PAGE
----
"A Clockwork Orange"
Originally adapted for the screen by Stanley Kubrick, Anthony Burgess' novel explores free will in a dystopian society where the Government has asserted control over many facets of peoples lives. I saw the film a number of times in my youth, but it's the novel itself that has held the greatest impact for me. It's a bleak look into a dark future and leaves plenty of room for discussion, debate, and philosophical consideration of liberty, responsibility, and security. Although adapted for stage and screen in various incarnations, it's Kubricks satyrical vision that drives L.J. Brewers adaptation of the material. The set is beautifully designed with solid shapes and colors against a bleak grey backdrop and graffitti covering the walls of one third the stage. A white sheet and backlight serves as a shadow cast for a number of scenes, allowing the audience to imagine some of the plays most intense scenes. Music fills the play with synthetic and haunting sound from the film as well as some additional choices.
The shows protagonist, Alex DeLarge, is tackled by actor Tyler Vocelka. Tyler's performance is animated, his eyes delivering brilliant reactions to various situations and bringing both humor and menace to the show. He leads his "droogs" through an opening series of "ultra-violent" acts culminating in the vicious home invasion as Tyler belted out "Singin' in the Rain" to chilling effect. Nicholas Kelly, Drew Davis-Wheeler, and Jeff Collenberg are "Dim", "Georgie", and "Pete" and each performer is well suited to their role. As we explore Alex's world we meet his parents (Kelly Machado and Michael Alliman) and Mr. Deltoid (his probation officer played by Jay DeVine). Alex eventually finds himself in Prison after a betrayal from his gang.
All of the actors did a stunning job of presenting the first act. Hardened as I am to some of the scenes presented through a television screen, it was hard to watch some of the scenes taking place a mere twenty or thirty feet from my seat. The scene in the Alexander home nearly drove my eyes to my palms and sent an uncomfortable knot through my stomach as Alex and Dim went to work on the courageous woman (actress: Marlinda Mooneyham) with a pair of scissors and a song. Shane Dallman and Edward Couttolenc (as police officers) eventually bring Alex to justice and we see the mockery of justice in this dystopian society when Mr. Deltoid joins in the taunting of young Alex.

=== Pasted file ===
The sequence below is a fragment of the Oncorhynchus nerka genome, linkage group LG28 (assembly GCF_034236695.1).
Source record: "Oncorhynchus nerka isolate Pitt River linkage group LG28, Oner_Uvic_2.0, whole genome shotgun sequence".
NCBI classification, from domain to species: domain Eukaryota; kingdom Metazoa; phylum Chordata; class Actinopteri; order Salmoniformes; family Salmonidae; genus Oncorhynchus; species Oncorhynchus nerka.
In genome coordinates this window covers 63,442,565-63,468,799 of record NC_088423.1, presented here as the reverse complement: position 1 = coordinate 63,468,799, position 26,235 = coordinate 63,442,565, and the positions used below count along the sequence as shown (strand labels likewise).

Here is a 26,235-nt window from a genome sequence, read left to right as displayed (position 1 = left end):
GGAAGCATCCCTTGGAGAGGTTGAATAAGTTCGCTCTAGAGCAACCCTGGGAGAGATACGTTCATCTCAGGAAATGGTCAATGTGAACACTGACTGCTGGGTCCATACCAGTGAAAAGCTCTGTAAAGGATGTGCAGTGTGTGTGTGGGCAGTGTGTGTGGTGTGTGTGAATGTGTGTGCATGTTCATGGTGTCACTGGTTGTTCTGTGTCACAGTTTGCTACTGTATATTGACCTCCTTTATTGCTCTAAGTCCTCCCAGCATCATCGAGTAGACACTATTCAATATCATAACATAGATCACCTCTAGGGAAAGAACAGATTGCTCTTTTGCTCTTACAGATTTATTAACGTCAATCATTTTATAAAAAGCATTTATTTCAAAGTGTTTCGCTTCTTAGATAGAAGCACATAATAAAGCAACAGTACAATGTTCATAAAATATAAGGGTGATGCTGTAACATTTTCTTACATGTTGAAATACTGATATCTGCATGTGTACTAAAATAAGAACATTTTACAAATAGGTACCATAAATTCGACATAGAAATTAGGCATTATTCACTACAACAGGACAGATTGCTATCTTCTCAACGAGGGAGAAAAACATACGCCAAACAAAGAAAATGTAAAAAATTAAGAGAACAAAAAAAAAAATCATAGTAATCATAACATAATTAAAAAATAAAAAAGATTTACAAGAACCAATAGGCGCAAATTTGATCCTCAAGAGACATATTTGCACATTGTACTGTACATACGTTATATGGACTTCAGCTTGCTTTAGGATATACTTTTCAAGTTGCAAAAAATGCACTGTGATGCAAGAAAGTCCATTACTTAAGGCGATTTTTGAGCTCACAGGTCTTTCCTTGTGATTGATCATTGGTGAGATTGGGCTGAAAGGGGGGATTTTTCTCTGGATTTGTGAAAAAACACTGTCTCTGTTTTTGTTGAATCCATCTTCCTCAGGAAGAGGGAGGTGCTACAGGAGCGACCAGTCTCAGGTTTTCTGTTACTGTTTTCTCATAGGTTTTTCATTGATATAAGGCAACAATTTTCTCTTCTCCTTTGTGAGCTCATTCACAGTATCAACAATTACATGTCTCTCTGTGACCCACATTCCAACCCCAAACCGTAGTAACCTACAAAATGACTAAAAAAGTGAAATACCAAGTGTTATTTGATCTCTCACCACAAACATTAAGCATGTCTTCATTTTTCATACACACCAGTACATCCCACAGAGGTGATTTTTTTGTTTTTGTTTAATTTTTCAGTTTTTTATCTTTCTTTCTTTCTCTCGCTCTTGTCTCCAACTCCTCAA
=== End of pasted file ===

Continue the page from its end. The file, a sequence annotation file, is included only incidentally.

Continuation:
The second act begins with an incredibly humorous Chief Guard (Eric Morton)belting out a list of Alex's personal belongings. Alex is to serve a 14 year sentence, but we rejoin him after two years as he discusses the Ludovico Treatment with the Prison Chaplain (Michael Alliman). It isn't long before Alex is subjected to the Pavlovian treatment and released to a cruel world. There are so many great performances throughout the second act, but it was Tyler's very personal torture that forced this viewer to actually turn his head from the treatment itself. His choking, gagging, and horrified screams became increasingly empassioned and you could feel everything in this young actors performance. When the cold Dr. Branom (Koly McBride) questions Alex about the music, the audience can see the degree of uncertainty before the treatment continues.
So, if you live in the Monterey area and want to see a faithful adaption of one of the most controversial and brutal films ever made than I highly recommend attending the Paper Wing Theatre's adaptation of "A Clockwork Orange". It perfectly illustrates my assertion that art isn't safe and often needs to expose the ugliest parts of humanity in order to make us think. The performers courageously tackle some extremely uncomfortable material and they deserve your regard. Support your local arts.